Via The New York Times: Officials Revise Goals on Containing Ebola After Signs of Wider Exposure in Mali. Excerpt:
Most of the cases have been in the three most afflicted countries: Liberia, Guinea and Sierra Leone.
Yet the focus of the message of Mr. Ban and Dr. Chan was their concern about Mali, a vast country where the government does not have full control and where a United Nations peacekeeping force is deployed. At least six people in Mali have died of Ebola.
A successful effort to halt Ebola infections in Mali last month, prompted by an infected 2-year-old from Guinea, has now been overshadowed by a second and far more serious source of infection, from an imam who also had come from Guinea. His symptoms had been misdiagnosed as a kidney problem after he traveled to Bamako, the capital, to seek treatment.
Dr. Chan said nearly 500 people in Mali and Guinea had come into contact with the imam.
Mr. Ban said that a team led by Dr. Chan was headed to Mali and that a new support center would be established there.
Dr. Chan was blunt about the potential for a worsening situation in Mali.
“We are scaling up our action,” she told reporters, adding, “We must smother this little fire, little smoke, before it gets out of control.”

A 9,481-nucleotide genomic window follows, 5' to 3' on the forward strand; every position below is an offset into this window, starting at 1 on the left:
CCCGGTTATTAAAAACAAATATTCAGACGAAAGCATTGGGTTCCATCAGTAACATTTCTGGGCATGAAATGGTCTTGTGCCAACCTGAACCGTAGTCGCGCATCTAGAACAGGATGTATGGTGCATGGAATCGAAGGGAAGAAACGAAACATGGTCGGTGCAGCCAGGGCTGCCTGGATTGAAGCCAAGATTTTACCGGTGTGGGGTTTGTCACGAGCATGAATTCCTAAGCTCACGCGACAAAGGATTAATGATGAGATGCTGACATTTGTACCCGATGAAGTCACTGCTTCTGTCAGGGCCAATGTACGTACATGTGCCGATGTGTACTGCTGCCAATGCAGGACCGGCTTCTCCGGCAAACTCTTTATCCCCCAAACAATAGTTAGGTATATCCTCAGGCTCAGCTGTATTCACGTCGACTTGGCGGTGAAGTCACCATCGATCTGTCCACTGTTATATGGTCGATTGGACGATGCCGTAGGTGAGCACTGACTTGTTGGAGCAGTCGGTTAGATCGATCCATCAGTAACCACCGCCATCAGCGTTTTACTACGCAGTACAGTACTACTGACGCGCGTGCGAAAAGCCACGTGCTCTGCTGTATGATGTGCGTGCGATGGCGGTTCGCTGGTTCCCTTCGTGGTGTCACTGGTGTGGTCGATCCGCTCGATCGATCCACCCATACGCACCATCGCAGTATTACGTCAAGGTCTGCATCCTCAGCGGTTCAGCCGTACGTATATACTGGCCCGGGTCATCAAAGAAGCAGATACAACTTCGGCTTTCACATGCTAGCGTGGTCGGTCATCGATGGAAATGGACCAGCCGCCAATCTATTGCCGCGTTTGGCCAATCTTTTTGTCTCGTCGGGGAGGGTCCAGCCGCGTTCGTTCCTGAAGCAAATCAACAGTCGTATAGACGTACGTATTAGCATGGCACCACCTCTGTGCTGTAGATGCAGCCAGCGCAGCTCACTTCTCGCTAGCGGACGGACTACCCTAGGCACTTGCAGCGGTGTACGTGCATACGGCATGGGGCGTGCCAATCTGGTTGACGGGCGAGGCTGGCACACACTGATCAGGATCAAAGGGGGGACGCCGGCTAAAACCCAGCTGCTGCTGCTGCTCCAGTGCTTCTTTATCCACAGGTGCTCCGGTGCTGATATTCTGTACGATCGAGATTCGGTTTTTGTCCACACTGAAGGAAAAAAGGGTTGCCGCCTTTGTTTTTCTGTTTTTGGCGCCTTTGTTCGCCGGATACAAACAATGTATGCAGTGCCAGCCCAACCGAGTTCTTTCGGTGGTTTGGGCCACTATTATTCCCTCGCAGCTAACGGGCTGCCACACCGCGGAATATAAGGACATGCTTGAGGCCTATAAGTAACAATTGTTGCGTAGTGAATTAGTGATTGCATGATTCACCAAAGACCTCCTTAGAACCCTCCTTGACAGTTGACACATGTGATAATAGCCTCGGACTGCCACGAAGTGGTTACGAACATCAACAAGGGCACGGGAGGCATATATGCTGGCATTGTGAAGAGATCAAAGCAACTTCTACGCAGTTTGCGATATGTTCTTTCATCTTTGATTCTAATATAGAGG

The W.H.O.’s own figures tell a worrying story about the progress in containing the virus. Only 26 percent of the necessary Ebola treatment centers were up and running this week, and barely a fraction of the smaller community care centers that health experts now say are more needed. Fewer than one-fourth of reported cases were isolated, with Sierra Leone reporting only 13 percent.
At the Security Council meeting on Friday afternoon, it became clear that two months after the world promised to rally to help the affected countries of West Africa, there remained significant shortfalls, even as diplomats said international aid had made a difference.
“It would be reckless to think that just because we hit some of our benchmarks, we have contained the virus’s deadly spread,” said Samantha Power, the United States ambassador.
Thomas Mauget, an aid worker speaking by video link from Conakry, the capital of Guinea, raised the alarm about new hot spots emerging in the country, saying “international mobilization must be intensified.”
The imam died on Monday, October 27 and (I assume) was buried in Guinea by Friday, October 31 at the latest. We are now 21 days past that day. If cases related to his funeral rites have emerged, they have not yet been identified as such.